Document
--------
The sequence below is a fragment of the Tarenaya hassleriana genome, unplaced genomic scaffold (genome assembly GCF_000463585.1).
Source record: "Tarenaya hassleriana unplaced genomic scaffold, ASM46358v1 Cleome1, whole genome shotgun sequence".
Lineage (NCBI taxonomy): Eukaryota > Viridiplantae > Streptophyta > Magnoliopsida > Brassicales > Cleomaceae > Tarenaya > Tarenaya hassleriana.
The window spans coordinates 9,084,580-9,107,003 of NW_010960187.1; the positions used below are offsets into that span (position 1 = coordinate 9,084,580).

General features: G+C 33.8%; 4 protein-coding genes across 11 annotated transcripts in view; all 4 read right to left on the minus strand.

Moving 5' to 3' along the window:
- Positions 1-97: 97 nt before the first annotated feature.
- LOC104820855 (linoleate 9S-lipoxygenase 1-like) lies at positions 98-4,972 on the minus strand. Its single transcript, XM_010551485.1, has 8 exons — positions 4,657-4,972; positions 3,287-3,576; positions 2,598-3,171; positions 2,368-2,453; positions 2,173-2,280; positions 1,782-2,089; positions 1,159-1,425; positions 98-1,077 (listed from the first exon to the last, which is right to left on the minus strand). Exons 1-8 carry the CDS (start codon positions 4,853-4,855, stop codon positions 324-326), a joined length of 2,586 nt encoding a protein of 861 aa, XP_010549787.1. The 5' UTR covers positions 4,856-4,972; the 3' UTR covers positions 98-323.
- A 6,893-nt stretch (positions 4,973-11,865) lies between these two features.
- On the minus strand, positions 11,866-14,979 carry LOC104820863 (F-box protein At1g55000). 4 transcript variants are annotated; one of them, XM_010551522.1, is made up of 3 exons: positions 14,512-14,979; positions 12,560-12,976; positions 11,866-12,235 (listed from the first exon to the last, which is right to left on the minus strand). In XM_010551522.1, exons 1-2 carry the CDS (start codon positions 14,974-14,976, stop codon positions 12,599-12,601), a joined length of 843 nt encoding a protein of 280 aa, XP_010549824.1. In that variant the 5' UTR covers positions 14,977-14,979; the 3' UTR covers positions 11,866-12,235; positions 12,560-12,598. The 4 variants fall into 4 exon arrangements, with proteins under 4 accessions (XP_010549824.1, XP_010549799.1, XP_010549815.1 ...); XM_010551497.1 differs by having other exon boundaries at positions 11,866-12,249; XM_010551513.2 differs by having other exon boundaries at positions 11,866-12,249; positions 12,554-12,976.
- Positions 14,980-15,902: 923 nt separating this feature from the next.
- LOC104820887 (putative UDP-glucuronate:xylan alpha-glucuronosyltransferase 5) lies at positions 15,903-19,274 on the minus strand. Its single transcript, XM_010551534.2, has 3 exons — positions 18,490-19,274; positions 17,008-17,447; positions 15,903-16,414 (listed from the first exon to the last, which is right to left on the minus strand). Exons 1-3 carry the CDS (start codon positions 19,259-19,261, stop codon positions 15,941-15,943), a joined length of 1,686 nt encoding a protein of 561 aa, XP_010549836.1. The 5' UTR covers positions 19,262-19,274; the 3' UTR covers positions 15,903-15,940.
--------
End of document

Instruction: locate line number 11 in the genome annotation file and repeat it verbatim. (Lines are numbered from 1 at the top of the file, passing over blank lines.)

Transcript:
- Positions 14,980-15,902: 923 nt separating this feature from the next.